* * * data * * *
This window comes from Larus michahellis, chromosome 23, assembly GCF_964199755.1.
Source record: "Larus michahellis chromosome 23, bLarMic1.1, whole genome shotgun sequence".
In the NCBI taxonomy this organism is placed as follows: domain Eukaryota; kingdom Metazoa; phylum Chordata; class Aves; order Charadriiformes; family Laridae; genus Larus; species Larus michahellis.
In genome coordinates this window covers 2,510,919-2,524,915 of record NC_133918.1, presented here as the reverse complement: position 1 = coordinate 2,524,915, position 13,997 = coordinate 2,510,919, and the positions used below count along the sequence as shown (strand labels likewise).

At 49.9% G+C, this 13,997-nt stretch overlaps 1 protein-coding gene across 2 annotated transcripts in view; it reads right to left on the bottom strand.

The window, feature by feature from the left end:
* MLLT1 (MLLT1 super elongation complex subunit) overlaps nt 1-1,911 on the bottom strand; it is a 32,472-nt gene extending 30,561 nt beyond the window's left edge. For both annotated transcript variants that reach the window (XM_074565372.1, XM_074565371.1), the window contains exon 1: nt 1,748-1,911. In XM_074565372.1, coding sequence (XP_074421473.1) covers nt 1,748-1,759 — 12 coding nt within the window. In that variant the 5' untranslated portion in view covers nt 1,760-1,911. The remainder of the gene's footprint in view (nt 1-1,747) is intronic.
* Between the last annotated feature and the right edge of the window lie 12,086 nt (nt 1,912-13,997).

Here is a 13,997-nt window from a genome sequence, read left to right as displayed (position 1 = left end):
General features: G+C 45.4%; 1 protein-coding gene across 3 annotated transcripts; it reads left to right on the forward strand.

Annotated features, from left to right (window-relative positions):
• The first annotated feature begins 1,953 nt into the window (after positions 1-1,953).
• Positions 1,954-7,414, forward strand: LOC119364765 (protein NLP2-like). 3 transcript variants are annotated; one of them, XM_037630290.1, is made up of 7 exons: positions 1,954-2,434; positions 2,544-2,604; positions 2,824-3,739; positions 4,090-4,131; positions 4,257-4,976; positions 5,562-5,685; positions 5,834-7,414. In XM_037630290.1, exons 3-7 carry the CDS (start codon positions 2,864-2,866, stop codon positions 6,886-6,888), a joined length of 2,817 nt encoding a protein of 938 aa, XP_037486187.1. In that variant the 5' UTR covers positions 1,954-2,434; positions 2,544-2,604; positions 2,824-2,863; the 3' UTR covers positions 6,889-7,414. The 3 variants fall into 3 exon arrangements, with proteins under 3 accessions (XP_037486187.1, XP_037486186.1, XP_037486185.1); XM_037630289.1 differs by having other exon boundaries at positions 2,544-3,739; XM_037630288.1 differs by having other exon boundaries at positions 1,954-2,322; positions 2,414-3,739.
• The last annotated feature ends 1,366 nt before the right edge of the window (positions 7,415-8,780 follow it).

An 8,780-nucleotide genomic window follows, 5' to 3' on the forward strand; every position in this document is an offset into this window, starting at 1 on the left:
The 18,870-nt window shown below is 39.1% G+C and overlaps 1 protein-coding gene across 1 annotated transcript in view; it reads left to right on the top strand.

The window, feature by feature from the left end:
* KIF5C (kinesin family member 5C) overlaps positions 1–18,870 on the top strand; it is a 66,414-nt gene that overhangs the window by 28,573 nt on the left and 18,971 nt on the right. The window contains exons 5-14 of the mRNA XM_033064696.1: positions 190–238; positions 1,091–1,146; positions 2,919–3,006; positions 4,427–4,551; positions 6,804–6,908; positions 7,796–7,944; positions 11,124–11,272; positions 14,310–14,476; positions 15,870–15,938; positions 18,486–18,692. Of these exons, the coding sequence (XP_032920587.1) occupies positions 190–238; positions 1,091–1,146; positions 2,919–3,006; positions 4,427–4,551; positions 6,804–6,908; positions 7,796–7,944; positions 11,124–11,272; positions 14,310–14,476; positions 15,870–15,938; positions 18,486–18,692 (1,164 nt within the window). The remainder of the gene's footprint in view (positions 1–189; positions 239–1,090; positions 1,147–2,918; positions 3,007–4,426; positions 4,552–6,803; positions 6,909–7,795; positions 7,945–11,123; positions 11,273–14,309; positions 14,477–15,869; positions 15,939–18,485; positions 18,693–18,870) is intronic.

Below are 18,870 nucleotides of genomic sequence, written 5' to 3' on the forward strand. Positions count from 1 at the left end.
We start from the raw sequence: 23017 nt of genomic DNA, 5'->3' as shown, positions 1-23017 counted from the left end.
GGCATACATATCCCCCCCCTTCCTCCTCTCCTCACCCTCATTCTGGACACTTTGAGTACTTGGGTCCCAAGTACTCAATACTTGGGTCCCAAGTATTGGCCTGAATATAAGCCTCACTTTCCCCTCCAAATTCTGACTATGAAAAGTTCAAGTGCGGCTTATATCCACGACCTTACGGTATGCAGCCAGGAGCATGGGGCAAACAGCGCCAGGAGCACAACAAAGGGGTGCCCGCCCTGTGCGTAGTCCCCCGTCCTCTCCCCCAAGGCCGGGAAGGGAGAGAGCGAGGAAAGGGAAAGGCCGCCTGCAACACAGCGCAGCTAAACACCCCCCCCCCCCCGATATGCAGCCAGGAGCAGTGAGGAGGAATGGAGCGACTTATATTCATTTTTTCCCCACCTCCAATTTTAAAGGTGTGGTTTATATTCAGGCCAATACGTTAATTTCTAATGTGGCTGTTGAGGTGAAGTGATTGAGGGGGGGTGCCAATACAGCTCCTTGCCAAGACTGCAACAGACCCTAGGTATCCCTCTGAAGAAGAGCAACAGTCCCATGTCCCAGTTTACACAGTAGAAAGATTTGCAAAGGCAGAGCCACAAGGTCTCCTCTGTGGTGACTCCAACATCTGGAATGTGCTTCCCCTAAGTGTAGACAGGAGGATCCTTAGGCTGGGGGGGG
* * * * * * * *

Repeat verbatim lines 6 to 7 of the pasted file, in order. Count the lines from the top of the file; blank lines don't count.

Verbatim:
The window, feature by feature from the left end:
* MLLT1 (MLLT1 super elongation complex subunit) overlaps nt 1-1,911 on the bottom strand; it is a 32,472-nt gene extending 30,561 nt beyond the window's left edge. For both annotated transcript variants that reach the window (XM_074565372.1, XM_074565371.1), the window contains exon 1: nt 1,748-1,911. In XM_074565372.1, coding sequence (XP_074421473.1) covers nt 1,748-1,759 — 12 coding nt within the window. In that variant the 5' untranslated portion in view covers nt 1,760-1,911. The remainder of the gene's footprint in view (nt 1-1,747) is intronic.